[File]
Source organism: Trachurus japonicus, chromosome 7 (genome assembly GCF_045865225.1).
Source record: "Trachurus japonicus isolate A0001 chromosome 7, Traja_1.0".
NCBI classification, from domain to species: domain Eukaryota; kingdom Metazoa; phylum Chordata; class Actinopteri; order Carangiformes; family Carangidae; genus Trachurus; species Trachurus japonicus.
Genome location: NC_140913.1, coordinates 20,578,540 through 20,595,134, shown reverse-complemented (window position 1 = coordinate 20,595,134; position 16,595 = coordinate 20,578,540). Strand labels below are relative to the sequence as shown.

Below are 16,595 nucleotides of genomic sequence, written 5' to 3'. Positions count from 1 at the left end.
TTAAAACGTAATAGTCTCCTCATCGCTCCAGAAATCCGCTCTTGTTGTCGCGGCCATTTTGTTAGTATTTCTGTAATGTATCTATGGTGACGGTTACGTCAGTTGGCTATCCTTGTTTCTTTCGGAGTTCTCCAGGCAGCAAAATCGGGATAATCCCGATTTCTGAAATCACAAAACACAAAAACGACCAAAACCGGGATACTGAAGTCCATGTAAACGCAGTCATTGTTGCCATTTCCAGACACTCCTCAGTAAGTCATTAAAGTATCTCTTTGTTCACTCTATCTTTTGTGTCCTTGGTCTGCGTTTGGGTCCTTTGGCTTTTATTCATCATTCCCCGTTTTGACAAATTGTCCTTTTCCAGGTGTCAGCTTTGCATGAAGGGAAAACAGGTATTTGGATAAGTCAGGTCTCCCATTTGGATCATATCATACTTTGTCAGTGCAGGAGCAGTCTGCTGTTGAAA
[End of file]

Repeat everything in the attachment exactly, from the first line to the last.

Source organism: Trachurus japonicus, chromosome 7 (genome assembly GCF_045865225.1).
Source record: "Trachurus japonicus isolate A0001 chromosome 7, Traja_1.0".
NCBI classification, from domain to species: domain Eukaryota; kingdom Metazoa; phylum Chordata; class Actinopteri; order Carangiformes; family Carangidae; genus Trachurus; species Trachurus japonicus.
Genome location: NC_140913.1, coordinates 20,578,540 through 20,595,134, shown reverse-complemented (window position 1 = coordinate 20,595,134; position 16,595 = coordinate 20,578,540). Strand labels below are relative to the sequence as shown.

Below are 16,595 nucleotides of genomic sequence, written 5' to 3'. Positions count from 1 at the left end.
TTAAAACGTAATAGTCTCCTCATCGCTCCAGAAATCCGCTCTTGTTGTCGCGGCCATTTTGTTAGTATTTCTGTAATGTATCTATGGTGACGGTTACGTCAGTTGGCTATCCTTGTTTCTTTCGGAGTTCTCCAGGCAGCAAAATCGGGATAATCCCGATTTCTGAAATCACAAAACACAAAAACGACCAAAACCGGGATACTGAAGTCCATGTAAACGCAGTCATTGTTGCCATTTCCAGACACTCCTCAGTAAGTCATTAAAGTATCTCTTTGTTCACTCTATCTTTTGTGTCCTTGGTCTGCGTTTGGGTCCTTTGGCTTTTATTCATCATTCCCCGTTTTGACAAATTGTCCTTTTCCAGGTGTCAGCTTTGCATGAAGGGAAAACAGGTATTTGGATAAGTCAGGTCTCCCATTTGGATCATATCATACTTTGTCAGTGCAGGAGCAGTCTGCTGTTGAAA